KFC is toying with scanning your license plates at the drive-thru. In theory, they might: personalize your order based on what you last purchased; leverage that knowledge for effective upselling; add your loyalty points; and tie your license plate to your credit card for instant payment.

McDonald’s this year shelled out big bucks for two tech outfits to play games at the drive-thru … and we assume it wasn’t just to get your car out of the way in 15 fewer seconds, although that might amount to 30 extra vehicles a day. Facial recognition could augment “spying” (in China they can identify you by the way you walk) by sensing your mood from your facial expression and adjusting menu suggestions accordingly. Voice-plus-facial recognition systems already are in use at kiosks in some fast-casual chains.

Once they know it is you, they’ll speed your ordering, since most people spend 30 or more seconds dithering at the order station … and then buy precisely what they had last time. They’ll automatically bill your credit card. And recognize you next time you’re there … with or without your spouse.


BIRRIA. If you live near a Mexican neighborhood, go prowling for birria. It is a meaty stew claimed by both Jalisco, usually with goat. Your birria de res will probably be beef … perhaps with meat from the animal’s head …slow-braised with cinnamon sticks, bay leaves, garlic cloves, and herbs, alarmingly red with several kinds of chilis, and highly aromatic.

Shredded and stuffed into a griddled semi-crispy taco, birria comes with a braising liquid for dunking … that sometimes is sold by the cup on its own. More prevalent in California and Texas than New York.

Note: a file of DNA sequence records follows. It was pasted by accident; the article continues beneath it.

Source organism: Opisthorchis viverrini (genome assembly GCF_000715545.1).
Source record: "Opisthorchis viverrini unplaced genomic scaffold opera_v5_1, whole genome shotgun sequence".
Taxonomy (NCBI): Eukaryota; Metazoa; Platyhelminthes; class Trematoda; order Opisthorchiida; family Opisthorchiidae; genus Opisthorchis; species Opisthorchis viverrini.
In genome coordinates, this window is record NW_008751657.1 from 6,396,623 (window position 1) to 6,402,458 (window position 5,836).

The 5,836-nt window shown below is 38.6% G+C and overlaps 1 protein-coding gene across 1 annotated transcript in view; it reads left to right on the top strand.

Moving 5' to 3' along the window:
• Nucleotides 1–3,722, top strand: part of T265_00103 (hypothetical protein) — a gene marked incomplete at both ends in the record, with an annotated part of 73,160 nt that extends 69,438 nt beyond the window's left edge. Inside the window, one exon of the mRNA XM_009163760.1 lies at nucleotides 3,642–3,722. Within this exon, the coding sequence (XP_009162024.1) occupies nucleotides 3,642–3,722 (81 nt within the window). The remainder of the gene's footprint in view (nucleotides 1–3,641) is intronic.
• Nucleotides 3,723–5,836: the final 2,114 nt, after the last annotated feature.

PAPALO. A Mexican herb much used by people of Pueblo, making its way north. In flavor, it has a big nose … tasting like a combination of cilantro, arugula and nasturtium leaves. Great in salads and salsa, it also inserted whole into cemitas … those complex, layered Mexican sandwiches you also should know about. It probably preceded cilantro in guacamole. Heat doesn’t kill its character, often happens with cilantro.

BUZZWORDSFancy churros … Over-the-top breakfast sandwiches …Chef-branded sneakers … Amba, an Israeli condiment, roughly equivalent to Indian mango pickle and next year’s shug; traditional with falafel and shawarma, great for out-there sandwiches … Plant-based deli meats on chain restaurant menus … Burnt cheesecake from Basque country …Shawarma … Too many developers adding too many food halls to too many failing shopping malls … Ethical butcher shops … Needlessly ingesting loads of collagen-boosting food until the next forever-young comes along … Reusable bowls at fast-casual chains, reducing trash … Alternative flours for pizza crusts … Fiber may get hot when people learn they’re consuming excess protein … Algae and seaweed … Celtuce, an exclusively cheffy vegetable used instead of kale, cucumber, asparagus.

About Baum Whiteman

Baum+Whiteman  creates high profile   restaurants around the world for hotels, restaurant companies, museums and other consumer destinations. Based in New York, their projects include the